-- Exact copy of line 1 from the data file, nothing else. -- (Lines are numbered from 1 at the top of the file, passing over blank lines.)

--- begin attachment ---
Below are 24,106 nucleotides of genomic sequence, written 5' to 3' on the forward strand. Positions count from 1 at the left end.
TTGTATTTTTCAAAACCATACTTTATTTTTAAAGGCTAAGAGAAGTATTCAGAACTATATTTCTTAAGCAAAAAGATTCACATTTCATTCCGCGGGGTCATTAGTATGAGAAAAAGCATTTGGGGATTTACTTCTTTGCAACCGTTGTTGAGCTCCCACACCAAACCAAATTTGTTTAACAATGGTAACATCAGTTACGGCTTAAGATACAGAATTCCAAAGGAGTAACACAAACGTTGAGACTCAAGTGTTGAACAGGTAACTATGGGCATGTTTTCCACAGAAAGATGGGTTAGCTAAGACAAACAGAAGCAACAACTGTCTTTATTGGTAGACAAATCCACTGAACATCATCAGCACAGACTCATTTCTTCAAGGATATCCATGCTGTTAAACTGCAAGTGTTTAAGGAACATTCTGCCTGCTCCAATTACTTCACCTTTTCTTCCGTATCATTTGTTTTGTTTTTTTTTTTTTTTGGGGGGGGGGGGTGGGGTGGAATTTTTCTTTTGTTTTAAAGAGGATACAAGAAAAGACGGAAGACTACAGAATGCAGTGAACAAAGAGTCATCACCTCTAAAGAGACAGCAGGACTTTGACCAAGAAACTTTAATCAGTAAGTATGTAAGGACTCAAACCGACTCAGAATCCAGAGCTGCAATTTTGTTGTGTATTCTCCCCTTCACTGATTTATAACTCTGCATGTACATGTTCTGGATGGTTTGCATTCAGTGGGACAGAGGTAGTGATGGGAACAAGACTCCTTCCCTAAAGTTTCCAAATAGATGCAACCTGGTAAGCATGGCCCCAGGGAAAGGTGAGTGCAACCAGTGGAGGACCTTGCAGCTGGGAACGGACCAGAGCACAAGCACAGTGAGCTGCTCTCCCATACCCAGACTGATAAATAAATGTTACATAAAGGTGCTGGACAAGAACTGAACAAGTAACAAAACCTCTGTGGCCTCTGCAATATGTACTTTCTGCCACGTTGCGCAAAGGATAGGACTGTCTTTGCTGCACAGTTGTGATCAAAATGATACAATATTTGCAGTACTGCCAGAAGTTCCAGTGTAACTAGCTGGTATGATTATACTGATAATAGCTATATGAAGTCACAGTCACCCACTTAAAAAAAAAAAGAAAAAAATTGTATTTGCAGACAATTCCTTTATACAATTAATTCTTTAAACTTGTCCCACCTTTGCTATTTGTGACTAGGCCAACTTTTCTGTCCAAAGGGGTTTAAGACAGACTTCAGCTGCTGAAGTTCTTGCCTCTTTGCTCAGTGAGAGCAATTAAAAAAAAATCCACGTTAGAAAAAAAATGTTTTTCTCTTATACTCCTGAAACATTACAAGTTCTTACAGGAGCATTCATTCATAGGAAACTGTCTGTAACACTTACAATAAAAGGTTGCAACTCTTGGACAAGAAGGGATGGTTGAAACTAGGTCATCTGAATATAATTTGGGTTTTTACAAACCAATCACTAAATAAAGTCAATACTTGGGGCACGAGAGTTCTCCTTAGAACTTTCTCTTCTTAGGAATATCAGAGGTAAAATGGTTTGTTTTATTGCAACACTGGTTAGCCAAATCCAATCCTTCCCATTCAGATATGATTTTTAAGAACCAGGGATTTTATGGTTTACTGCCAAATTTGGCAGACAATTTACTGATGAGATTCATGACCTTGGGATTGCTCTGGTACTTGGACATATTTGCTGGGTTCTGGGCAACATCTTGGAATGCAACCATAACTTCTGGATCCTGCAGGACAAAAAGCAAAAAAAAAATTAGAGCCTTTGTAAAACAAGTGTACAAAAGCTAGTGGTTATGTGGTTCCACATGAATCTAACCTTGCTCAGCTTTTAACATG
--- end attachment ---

Below are 24,106 nucleotides of genomic sequence, written 5' to 3' on the forward strand. Positions count from 1 at the left end.